While there’s some truth to age-old adages about personalities, not all hold up.
Exploring the intricate relationship between mental and physical health gained significant attention in the 1970s, primarily focused on identifying personality traits that might contribute to various health conditions. During this period, there were claims linking certain personality types to ailments, such as “striving, dominant, and obsessional” individuals being associated with peptic ulcers, and the inflammatory bowel disease ulcerative colitis being more prevalent in those deemed “intelligent, competitive, and highly strung.”
While much of this psychologizing has fallen out of favor, the concept that personality can influence health outcomes persists.
One enduring idea from this era is the Type A personality, first described by American heart specialist Dr. Meyer Friedman. Characterized by traits like “time urgency” and “free-floating hostility,” this personality type was initially associated with a fivefold increase in the risk of heart attacks.
The suggested mechanism involved heightened stress hormones, specifically catecholamines produced by the adrenal glands, leading to increased heart rate and blood pressure, ultimately compromising blood flow to the heart muscle.
However, recent research has delved into the potential protective effects of different personality traits. A study involving nearly half a million participants assessed psychological profiles based on five proxy measures of personality: sociability, warmth, curiosity, diligence, and neuroticism.
The results reinforced observations made by Dr. Friedman, with individuals scoring high for antagonism and irritability showing a higher susceptibility to circulatory problems. On the other hand, sociability and warmth exhibited stronger protective effects. Notably, the trait with the most significant protective impact was “diligence,” characterized by self-discipline, caution, and persistence.
While the authors of the study emphasize caution in interpreting these findings, the notion that positive personality traits might contribute to better health challenges the conventional focus on negative associations. This sheds light on the complex interplay between mental dispositions and physical well-being, offering a more nuanced understanding of how personality influences health outcomes.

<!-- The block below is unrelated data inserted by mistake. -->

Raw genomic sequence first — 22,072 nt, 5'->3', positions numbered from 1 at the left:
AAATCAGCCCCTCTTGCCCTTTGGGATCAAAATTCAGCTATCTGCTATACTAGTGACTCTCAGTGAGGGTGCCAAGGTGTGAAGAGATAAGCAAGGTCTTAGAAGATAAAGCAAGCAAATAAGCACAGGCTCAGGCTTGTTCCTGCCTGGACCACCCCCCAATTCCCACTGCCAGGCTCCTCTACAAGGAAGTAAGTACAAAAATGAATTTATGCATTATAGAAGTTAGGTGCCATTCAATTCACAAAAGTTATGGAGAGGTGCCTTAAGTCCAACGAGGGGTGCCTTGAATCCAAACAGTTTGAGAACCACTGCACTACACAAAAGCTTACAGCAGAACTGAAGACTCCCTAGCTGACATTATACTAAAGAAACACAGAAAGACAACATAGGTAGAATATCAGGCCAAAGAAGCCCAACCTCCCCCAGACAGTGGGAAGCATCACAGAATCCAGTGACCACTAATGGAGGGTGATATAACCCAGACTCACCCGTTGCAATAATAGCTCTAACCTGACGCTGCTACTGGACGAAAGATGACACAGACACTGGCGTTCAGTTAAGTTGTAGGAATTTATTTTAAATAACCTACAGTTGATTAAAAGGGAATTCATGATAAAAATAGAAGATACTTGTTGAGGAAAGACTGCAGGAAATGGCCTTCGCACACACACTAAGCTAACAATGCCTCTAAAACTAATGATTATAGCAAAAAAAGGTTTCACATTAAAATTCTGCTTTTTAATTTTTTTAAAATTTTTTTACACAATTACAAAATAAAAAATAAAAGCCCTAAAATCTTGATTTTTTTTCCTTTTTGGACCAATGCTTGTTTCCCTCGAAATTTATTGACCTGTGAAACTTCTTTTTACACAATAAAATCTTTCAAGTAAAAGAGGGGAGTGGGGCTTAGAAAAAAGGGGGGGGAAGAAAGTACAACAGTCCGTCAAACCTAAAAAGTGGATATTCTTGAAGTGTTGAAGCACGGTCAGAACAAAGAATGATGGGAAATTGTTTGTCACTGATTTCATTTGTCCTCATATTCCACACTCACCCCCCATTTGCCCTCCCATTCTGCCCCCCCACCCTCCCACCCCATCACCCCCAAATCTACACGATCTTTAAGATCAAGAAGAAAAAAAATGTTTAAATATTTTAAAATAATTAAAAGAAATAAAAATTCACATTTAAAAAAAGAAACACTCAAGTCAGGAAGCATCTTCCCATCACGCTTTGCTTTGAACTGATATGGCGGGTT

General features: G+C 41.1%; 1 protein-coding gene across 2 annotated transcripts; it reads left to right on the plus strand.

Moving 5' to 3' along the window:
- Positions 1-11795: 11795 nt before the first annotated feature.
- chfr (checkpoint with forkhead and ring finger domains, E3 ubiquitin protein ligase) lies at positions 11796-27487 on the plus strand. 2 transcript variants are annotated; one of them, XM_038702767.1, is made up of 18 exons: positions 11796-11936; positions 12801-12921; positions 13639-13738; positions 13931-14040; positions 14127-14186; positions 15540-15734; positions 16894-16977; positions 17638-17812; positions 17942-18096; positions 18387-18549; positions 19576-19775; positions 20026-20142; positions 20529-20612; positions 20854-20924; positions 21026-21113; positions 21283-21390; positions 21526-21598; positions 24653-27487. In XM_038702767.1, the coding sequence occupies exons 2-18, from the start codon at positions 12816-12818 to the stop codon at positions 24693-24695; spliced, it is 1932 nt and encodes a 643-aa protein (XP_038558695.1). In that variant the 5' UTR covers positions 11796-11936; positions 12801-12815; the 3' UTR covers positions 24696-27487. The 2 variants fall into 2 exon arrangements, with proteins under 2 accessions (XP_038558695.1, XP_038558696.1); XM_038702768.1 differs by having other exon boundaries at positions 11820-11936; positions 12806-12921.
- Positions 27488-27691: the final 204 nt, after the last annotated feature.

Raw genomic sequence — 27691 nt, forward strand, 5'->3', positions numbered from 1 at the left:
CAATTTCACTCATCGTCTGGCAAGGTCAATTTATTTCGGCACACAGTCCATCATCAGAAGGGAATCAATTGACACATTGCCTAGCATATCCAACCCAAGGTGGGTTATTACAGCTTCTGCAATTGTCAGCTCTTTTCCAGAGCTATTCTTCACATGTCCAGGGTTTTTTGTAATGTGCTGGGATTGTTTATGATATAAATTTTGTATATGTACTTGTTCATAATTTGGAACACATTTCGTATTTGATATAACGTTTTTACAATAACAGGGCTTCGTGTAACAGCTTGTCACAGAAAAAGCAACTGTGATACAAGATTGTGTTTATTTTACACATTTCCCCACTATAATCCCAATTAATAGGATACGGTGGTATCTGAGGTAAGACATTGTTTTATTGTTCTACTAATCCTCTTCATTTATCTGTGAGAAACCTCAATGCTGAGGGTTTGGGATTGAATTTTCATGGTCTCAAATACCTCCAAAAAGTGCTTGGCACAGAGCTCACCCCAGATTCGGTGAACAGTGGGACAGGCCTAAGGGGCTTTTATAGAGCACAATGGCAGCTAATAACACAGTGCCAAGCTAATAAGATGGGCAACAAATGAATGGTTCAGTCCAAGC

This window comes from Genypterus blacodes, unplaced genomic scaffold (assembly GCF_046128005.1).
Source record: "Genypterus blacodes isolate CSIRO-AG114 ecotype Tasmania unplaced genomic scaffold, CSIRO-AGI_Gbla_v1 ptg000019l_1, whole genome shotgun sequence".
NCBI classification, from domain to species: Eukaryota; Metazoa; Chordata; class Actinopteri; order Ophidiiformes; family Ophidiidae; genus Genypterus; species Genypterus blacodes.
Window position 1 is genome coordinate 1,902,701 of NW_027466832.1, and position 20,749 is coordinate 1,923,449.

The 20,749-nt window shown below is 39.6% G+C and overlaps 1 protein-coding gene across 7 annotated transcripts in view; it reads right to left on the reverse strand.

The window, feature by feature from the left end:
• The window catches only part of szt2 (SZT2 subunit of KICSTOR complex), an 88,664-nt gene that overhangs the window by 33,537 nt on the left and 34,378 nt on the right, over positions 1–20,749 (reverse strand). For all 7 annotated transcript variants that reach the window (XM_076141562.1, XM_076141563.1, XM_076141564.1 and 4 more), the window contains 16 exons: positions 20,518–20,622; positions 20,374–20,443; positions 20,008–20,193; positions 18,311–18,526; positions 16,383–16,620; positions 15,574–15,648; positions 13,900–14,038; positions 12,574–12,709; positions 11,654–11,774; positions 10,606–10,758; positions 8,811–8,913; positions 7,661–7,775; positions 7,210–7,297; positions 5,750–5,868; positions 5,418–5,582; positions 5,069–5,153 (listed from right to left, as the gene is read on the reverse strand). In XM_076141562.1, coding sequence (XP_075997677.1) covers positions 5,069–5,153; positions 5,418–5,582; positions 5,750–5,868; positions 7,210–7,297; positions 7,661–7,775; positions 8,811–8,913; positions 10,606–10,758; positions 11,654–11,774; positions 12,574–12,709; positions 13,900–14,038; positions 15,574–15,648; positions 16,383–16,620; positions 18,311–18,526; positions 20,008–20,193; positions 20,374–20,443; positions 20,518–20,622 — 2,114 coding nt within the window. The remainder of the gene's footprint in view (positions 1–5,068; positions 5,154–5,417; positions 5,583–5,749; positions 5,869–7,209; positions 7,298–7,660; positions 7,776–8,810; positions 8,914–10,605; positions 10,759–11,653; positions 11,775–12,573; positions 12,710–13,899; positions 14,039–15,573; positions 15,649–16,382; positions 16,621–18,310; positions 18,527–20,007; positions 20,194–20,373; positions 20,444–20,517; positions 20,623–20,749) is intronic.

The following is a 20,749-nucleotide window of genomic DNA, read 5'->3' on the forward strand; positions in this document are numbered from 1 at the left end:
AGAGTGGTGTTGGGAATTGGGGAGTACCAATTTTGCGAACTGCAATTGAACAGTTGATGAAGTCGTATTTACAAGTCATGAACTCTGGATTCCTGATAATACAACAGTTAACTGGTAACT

In a contemporary context, the pitfalls of modern narcissism are evident in the perils of selfie culture. The recent incident in Venice, where tourists were thrown out of a gondola while attempting the perfect selfie, exemplifies the dangers associated with this trend.
Shockingly, selfies have been implicated in almost 400 fatalities between 2008 and 2021, often involving drowning or falls from significant heights. This rise in selfie-related accidents can be attributed, in part, to the dynamics of social media platforms.
The quest for online validation through metrics like follower counts, likes, and comments drives individuals to seek attention-grabbing and potentially hazardous selfie locations. The more dramatic and dangerous the setting, the higher the likelihood of the image going viral, contributing to a disturbing trend of fatalities.
Addressing this issue requires thoughtful consideration of preventive measures. While discussions about warning signs and restricted selfie zones are underway, leveraging the technology embedded in smartphones could be a straightforward solution. Using GPS data to trigger alerts at dangerous selfie hotspots might serve as a practical way to deter individuals from engaging in risky behavior for the sake of social media recognition.